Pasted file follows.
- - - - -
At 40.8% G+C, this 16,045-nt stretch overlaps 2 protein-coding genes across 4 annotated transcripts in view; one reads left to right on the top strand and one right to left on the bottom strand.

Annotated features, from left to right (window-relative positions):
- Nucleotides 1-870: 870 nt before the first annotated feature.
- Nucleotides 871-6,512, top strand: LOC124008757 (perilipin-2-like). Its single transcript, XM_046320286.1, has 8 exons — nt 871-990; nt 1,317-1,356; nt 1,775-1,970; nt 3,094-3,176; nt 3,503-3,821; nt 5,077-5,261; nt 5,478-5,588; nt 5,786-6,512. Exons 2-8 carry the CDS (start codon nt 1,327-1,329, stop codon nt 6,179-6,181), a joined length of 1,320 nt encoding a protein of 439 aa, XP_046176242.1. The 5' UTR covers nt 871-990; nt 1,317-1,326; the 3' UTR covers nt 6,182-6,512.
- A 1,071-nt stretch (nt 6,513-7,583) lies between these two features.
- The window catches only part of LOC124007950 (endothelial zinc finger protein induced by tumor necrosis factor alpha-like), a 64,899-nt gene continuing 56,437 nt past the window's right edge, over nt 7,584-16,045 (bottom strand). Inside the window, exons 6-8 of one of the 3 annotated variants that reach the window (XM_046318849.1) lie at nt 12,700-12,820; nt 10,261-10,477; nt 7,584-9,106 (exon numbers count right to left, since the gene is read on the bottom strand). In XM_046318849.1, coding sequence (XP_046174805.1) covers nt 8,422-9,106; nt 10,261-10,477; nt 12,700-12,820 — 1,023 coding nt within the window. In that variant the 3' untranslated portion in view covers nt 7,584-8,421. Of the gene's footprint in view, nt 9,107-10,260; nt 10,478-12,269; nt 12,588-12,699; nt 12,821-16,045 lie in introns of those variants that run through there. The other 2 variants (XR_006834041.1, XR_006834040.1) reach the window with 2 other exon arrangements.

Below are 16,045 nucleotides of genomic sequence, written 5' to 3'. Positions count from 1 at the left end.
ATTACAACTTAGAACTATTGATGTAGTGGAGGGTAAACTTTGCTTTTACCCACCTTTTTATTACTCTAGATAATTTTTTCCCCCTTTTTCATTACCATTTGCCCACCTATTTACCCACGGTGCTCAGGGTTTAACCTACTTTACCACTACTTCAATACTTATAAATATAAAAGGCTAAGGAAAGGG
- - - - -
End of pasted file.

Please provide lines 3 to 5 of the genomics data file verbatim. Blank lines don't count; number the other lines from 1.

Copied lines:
- Nucleotides 1-870: 870 nt before the first annotated feature.
- Nucleotides 871-6,512, top strand: LOC124008757 (perilipin-2-like). Its single transcript, XM_046320286.1, has 8 exons — nt 871-990; nt 1,317-1,356; nt 1,775-1,970; nt 3,094-3,176; nt 3,503-3,821; nt 5,077-5,261; nt 5,478-5,588; nt 5,786-6,512. Exons 2-8 carry the CDS (start codon nt 1,327-1,329, stop codon nt 6,179-6,181), a joined length of 1,320 nt encoding a protein of 439 aa, XP_046176242.1. The 5' UTR covers nt 871-990; nt 1,317-1,326; the 3' UTR covers nt 6,182-6,512.
- A 1,071-nt stretch (nt 6,513-7,583) lies between these two features.